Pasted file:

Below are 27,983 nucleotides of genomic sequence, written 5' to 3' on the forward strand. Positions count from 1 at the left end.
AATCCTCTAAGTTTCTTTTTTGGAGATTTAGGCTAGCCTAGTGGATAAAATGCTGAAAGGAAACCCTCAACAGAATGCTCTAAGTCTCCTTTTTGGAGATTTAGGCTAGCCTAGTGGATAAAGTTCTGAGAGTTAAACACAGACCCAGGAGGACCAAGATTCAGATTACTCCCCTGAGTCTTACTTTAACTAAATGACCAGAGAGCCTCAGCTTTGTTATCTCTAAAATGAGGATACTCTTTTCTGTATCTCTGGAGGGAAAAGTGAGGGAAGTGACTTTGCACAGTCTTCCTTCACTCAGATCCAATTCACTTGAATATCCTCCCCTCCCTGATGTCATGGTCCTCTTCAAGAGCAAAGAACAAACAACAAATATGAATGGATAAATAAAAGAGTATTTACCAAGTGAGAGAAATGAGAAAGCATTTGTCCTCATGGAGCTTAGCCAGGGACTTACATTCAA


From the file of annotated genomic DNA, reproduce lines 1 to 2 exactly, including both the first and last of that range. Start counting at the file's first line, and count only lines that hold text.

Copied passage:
Below are 27,983 nucleotides of genomic sequence, written 5' to 3' on the forward strand. Positions count from 1 at the left end.
AATCCTCTAAGTTTCTTTTTTGGAGATTTAGGCTAGCCTAGTGGATAAAATGCTGAAAGGAAACCCTCAACAGAATGCTCTAAGTCTCCTTTTTGGAGATTTAGGCTAGCCTAGTGGATAAAGTTCTGAGAGTTAAACACAGACCCAGGAGGACCAAGATTCAGATTACTCCCCTGAGTCTTACTTTAACTAAATGACCAGAGAGCCTCAGCTTTGTTATCTCTAAAATGAGGATACTCTTTTCTGTATCTCTGGAGGGAAAAGTGAGGGAAGTGACTTTGCACAGTCTTCCTTCACTCAGATCCAATTCACTTGAATATCCTCCCCTCCCTGATGTCATGGTCCTCTTCAAGAGCAAAGAACAAACAACAAATATGAATGGATAAATAAAAGAGTATTTACCAAGTGAGAGAAATGAGAAAGCATTTGTCCTCATGGAGCTTAGCCAGGGACTTACATTCAA